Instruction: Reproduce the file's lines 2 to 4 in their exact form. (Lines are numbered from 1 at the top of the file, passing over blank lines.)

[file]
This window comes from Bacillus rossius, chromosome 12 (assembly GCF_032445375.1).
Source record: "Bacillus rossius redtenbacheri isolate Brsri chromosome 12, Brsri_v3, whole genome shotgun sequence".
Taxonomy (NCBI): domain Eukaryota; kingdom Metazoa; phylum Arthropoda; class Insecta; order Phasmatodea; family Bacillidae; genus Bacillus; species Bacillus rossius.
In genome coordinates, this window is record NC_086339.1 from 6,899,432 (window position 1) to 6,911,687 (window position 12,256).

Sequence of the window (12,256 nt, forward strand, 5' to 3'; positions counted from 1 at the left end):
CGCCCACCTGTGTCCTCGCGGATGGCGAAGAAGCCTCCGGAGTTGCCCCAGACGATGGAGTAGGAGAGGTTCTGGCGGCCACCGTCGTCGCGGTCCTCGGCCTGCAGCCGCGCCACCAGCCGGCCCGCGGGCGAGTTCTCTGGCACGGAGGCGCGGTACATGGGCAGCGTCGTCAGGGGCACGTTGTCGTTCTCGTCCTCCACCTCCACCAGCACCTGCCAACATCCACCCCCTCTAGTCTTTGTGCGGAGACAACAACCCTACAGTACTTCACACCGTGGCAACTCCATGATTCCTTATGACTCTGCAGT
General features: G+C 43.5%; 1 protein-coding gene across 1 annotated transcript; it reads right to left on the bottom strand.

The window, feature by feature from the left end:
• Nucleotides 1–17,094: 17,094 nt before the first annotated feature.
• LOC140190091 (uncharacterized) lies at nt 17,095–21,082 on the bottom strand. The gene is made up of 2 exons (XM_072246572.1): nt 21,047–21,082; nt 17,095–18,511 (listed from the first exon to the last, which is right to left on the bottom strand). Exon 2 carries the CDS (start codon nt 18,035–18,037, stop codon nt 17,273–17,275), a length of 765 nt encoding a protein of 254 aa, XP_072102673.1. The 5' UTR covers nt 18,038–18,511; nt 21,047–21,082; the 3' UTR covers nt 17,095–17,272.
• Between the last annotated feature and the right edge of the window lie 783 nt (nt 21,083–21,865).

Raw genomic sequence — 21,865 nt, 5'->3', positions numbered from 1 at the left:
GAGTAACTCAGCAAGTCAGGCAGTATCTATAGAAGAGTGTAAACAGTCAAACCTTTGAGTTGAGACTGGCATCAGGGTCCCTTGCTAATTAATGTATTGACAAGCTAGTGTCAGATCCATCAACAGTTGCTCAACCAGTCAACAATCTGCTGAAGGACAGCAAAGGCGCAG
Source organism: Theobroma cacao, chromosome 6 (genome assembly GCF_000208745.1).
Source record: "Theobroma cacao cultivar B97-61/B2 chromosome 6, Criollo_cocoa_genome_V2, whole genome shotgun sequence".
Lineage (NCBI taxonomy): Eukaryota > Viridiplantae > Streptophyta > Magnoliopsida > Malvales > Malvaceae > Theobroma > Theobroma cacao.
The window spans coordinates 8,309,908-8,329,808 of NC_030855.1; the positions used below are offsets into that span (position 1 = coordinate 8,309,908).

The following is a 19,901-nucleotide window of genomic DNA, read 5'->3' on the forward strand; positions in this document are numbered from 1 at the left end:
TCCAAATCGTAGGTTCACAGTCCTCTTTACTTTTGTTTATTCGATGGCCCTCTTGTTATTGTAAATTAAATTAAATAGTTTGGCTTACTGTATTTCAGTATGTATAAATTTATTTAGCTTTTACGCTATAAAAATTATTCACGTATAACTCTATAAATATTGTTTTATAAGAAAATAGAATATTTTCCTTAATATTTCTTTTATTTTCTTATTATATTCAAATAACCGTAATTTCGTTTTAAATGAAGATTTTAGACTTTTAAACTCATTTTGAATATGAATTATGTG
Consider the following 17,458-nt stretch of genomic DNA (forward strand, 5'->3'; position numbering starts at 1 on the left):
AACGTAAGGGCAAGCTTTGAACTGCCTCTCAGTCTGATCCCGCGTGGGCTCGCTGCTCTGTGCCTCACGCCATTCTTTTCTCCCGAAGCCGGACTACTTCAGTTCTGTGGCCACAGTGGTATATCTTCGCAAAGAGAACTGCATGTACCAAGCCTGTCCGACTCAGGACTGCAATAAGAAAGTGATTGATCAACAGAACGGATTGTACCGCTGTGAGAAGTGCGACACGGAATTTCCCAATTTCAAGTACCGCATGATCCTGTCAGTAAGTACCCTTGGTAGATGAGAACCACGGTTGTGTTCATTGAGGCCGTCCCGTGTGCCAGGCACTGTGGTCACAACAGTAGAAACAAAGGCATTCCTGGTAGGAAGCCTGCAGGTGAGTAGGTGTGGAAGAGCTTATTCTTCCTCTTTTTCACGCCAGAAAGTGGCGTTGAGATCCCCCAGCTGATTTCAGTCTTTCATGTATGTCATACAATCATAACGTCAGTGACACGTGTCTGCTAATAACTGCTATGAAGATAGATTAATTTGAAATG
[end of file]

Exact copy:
Source record: "Bacillus rossius redtenbacheri isolate Brsri chromosome 12, Brsri_v3, whole genome shotgun sequence".
Taxonomy (NCBI): domain Eukaryota; kingdom Metazoa; phylum Arthropoda; class Insecta; order Phasmatodea; family Bacillidae; genus Bacillus; species Bacillus rossius.
In genome coordinates, this window is record NC_086339.1 from 6,899,432 (window position 1) to 6,911,687 (window position 12,256).